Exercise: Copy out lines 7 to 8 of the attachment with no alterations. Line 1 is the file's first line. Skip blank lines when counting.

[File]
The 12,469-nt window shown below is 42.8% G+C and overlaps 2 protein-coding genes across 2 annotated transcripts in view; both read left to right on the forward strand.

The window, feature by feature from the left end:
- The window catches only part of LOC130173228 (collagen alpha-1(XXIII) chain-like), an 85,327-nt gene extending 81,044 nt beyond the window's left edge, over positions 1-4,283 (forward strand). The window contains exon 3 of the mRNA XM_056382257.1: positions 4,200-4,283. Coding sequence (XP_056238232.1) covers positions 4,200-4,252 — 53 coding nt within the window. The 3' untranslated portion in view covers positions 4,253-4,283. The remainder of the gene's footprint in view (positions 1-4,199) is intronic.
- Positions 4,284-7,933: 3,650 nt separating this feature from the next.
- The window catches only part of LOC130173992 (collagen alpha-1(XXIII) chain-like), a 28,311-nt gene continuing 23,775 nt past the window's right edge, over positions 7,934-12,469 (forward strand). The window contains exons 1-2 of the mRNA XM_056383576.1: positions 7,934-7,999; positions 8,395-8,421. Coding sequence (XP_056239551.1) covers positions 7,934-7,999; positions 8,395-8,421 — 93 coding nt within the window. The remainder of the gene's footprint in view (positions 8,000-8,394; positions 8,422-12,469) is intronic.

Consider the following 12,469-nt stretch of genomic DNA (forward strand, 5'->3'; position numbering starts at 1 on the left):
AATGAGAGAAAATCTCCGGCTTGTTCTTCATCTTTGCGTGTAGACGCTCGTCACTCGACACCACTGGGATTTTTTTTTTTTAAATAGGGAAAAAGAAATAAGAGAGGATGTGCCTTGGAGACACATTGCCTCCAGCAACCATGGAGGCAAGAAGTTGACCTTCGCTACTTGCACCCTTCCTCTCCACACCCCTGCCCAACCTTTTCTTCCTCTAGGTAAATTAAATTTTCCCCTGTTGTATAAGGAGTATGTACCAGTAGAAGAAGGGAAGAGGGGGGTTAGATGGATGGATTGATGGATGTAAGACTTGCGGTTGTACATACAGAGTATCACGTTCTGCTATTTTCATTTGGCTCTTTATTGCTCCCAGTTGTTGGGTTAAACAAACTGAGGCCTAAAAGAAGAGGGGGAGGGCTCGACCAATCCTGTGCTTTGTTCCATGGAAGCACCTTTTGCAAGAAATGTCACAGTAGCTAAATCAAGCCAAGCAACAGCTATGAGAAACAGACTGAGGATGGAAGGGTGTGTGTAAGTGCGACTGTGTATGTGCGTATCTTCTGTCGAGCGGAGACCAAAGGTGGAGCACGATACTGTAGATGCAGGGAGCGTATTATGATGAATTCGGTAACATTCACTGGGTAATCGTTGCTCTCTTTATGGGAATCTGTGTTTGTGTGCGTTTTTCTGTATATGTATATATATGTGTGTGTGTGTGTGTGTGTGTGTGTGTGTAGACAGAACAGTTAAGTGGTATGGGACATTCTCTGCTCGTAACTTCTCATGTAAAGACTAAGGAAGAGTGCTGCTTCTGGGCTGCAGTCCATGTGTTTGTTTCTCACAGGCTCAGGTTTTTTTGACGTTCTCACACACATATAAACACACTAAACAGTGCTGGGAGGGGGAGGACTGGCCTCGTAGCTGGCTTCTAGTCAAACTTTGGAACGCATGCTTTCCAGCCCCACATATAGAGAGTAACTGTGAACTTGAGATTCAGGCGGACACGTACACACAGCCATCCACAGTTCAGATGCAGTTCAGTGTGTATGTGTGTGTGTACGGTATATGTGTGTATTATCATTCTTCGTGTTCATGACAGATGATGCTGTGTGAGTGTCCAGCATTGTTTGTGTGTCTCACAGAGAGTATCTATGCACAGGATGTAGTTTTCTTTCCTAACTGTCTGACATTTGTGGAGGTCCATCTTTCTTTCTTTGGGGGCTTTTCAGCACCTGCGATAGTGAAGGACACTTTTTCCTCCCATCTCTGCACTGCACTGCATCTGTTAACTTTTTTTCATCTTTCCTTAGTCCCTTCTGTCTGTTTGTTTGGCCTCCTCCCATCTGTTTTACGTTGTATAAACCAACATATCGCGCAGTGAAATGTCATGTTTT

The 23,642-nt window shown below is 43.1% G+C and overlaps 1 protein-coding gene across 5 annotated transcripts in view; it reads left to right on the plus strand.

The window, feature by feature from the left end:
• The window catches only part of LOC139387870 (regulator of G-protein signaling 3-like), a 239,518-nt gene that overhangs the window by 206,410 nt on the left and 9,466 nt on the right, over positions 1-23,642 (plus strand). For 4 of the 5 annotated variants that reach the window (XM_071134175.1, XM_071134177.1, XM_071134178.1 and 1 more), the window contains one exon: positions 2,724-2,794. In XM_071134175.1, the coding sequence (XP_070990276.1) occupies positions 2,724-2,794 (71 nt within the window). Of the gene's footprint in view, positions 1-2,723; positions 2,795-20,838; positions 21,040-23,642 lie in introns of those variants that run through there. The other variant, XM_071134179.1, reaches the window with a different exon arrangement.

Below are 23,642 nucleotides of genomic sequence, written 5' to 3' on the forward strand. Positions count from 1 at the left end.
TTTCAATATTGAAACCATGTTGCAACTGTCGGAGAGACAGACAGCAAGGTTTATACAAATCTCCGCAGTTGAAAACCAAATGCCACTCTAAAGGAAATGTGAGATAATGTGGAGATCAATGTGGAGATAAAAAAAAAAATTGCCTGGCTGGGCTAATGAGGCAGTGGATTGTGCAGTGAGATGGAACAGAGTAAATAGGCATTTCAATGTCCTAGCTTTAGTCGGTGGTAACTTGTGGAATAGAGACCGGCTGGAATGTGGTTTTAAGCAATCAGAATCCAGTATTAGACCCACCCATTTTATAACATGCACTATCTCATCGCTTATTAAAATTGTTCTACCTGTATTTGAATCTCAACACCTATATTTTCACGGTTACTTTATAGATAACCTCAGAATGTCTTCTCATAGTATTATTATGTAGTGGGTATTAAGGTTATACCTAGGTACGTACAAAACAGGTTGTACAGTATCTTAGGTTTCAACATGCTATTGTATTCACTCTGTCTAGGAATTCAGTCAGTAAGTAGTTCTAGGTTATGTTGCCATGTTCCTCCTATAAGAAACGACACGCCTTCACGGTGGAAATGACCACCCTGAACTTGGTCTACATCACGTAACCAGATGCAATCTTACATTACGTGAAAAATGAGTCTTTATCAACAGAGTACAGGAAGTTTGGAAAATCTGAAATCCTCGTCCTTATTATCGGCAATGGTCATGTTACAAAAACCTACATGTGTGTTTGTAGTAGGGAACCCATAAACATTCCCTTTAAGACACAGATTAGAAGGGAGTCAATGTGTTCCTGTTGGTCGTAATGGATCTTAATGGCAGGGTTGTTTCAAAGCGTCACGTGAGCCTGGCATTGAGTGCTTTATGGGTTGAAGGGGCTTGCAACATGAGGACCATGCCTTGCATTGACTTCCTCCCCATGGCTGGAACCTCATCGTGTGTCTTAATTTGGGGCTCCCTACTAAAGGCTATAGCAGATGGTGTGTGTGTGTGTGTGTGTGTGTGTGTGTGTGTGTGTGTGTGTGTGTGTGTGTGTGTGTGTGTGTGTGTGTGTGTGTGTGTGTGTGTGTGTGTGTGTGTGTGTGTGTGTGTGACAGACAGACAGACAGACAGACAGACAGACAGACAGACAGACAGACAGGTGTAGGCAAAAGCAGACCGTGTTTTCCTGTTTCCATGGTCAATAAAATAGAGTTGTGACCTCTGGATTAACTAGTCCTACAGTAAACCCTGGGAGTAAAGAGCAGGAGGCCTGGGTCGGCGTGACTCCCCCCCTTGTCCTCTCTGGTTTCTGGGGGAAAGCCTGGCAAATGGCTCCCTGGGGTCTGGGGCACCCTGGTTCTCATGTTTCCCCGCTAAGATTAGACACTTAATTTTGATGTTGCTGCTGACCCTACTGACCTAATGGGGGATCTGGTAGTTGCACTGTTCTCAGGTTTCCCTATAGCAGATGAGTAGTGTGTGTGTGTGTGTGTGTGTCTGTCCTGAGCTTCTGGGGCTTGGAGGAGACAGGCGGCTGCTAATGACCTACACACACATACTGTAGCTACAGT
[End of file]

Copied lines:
AATGAGAGAAAATCTCCGGCTTGTTCTTCATCTTTGCGTGTAGACGCTCGTCACTCGACACCACTGGGATTTTTTTTTTTTAAATAGGGAAAAAGAAATAAGAGAGGATGTGCCTTGGAGACACATTGCCTCCAGCAACCATGGAGGCAAGAAGTTGACCTTCGCTACTTGCACCCTTCCTCTCCACACCCCTGCCCAACCTTTTCTTCCTCTAGGTAAATTAAATTTTCCCCTGTTGTATAAGGAGTATGTACCAGTAGAAGAAGGGAAGAGGGGGGTTAGATGGATGGATTGATGGATGTAAGACTTGCGGTTGTACATACAGAGTATCACGTTCTGCTATTTTCATTTGGCTCTTTATTGCTCCCAGTTGTTGGGTTAAACAAACTGAGGCCTAAAAGAAGAGGGGGAGGGCTCGACCAATCCTGTGCTTTGTTCCATGGAAGCACCTTTTGCAAGAAATGTCACAGTAGCTAAATCAAGCCAAGCAACAGCTATGAGAAACAGACTGAGGATGGAAGGGTGTGTGTAAGTGCGACTGTGTATGTGCGTATCTTCTGTCGAGCGGAGACCAAAGGTGGAGCACGATACTGTAGATGCAGGGAGCGTATTATGATGAATTCGGTAACATTCACTGGGTAATCGTTGCTCTCTTTATGGGAATCTGTGTTTGTGTGCGTTTTTCTGTATATGTATATATATGTGTGTGTGTGTGTGTGTGTGTGTGTGTGTAGACAGAACAGTTAAGTGGTATGGGACATTCTCTGCTCGTAACTTCTCATGTAAAGACTAAGGAAGAGTGCTGCTTCTGGGCTGCAGTCCATGTGTTTGTTTCTCACAGGCTCAGGTTTTTTTGACGTTCTCACACACATATAAACACACTAAACAGTGCTGGGAGGGGGAGGACTGGCCTCGTAGCTGGCTTCTAGTCAAACTTTGGAACGCATGCTTTCCAGCCCCACATATAGAGAGTAACTGTGAACTTGAGATTCAGGCGGACACGTACACACAGCCATCCACAGTTCAGATGCAGTTCAGTGTGTATGTGTGTGTGTACGGTATATGTGTGTATTATCATTCTTCGTGTTCATGACAGATGATGCTGTGTGAGTGTCCAGCATTGTTTGTGTGTCTCACAGAGAGTATCTATGCACAGGATGTAGTTTTCTTTCCTAACTGTCTGACATTTGTGGAGGTCCATCTTTCTTTCTTTGGGGGCTTTTCAGCACCTGCGATAGTGAAGGACACTTTTTCCTCCCATCTCTGCACTGCACTGCATCTGTTAACTTTTTTTCATCTTTCCTTAGTCCCTTCTGTCTGTTTGTTTGGCCTCCTCCCATCTGTTTTACGTTGTATAAACCAACATATCGCGCAGTGAAATGTCATGTTTT

The 23,642-nt window shown below is 43.1% G+C and overlaps 1 protein-coding gene across 5 annotated transcripts in view; it reads left to right on the plus strand.